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(RE)POTTING: Everything you need to know about repotting & potting soil

(RE)POTTING: Everything you need to know about repotting & potting soil

Now that it's almost summer, it's high time (and high season arrived a while ago, so hurry hurry!) to repot your plants. Often all the nutrients are already gone from your potting soil, so just for a refresher, it's a good idea to plant your plants in a bigger pot. But also because your roots must have grown a lot and it's starting to get a little cramped in the pot.

There is a lot of information out there concerning potting soil and sometimes too much is just trop. What additives do you need for the perfect potting soil mix? Is regular, universal soil not enough? In what kind of pot should you actually put your plant? No doubt you're stuck with some questions - well, no need to fear! GRUUN is here.

We gathered our best tips & tricks for you regarding repotting, and we also go over the different types of soil and other additives that help your potting soil mimic the natural habitat of your houseplant. In no time, you'll have the biggest, healthiest and happiest plants! :-)

1. Repotting: when is it actually necessary?

It may surprise you, but there is a season when repotting is recommended (as well as seasons when it is not recommended). Repotting is best done in spring or summer because your plants grow extra fast during this period. They get the most energy from sunlight, but also use the most energy during these seasons. So a good, fresh start after their "hibernation" in the form of fresh potting soil and a larger pot is always a good idea. You can repot your plants in other seasons as well, but in spring and summer you can be sure that your houseplants will successfully face and endure the changes. ;-)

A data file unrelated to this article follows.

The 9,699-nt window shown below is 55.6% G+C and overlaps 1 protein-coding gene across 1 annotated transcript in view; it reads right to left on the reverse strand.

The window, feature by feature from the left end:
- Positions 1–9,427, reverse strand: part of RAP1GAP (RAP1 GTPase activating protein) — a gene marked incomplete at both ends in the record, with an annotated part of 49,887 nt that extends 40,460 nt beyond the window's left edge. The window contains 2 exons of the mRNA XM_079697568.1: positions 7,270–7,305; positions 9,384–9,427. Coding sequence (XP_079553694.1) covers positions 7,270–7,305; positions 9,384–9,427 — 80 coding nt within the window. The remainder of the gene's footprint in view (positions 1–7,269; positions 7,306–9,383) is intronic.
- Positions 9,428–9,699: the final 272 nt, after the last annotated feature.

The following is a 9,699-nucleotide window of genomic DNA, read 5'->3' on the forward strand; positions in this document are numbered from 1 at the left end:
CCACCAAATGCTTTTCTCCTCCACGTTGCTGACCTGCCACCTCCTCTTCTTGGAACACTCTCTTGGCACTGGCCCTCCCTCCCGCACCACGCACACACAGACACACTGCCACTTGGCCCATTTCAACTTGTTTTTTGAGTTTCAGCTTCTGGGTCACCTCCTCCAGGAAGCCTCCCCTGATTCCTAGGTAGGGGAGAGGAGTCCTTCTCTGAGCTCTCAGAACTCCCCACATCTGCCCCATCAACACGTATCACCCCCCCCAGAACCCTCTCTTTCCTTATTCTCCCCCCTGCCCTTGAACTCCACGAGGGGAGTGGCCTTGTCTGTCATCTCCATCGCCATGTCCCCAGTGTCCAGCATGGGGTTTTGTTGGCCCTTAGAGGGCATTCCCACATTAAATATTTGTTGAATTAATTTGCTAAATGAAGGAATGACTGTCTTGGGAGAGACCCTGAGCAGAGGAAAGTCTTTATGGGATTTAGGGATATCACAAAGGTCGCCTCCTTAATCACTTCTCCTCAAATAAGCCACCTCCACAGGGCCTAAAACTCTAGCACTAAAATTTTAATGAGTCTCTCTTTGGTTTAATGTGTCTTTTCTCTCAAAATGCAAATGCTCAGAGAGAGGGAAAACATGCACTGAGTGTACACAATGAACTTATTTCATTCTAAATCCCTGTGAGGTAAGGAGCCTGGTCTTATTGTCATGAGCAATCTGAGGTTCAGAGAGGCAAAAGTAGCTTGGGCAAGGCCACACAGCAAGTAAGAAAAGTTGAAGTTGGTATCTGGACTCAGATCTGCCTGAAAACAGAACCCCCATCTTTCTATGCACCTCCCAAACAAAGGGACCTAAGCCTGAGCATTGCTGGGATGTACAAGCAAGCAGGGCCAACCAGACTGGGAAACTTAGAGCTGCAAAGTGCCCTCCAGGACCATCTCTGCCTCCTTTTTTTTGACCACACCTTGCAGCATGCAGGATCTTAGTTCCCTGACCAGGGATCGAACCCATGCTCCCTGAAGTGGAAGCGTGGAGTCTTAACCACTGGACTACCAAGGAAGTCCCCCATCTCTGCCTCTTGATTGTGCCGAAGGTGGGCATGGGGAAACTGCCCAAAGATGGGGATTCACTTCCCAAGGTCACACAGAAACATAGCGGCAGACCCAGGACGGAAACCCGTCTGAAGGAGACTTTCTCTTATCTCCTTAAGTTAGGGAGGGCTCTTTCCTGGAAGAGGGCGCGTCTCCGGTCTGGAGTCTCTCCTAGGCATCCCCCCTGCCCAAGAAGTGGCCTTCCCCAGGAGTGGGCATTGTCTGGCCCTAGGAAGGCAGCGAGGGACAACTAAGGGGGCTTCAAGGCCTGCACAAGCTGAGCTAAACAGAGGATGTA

"Yes but, when does that actually have to be done, every year?", we hear you thinking. Do you notice that your potting soil feels very dry and airy? That your plant might easily fall out of the pot because the weight is so unevenly distributed? Or that the water runs through your potting soil very quickly, or rather runs away along the edges because the soil is very compact, almost like a lump? Then the nutrients have probably all been used up and it really is time to repot. Also, if you notice that the roots are growing out of your pot (through the holes of your plastic pot, for example), the time has come to give them a little more space.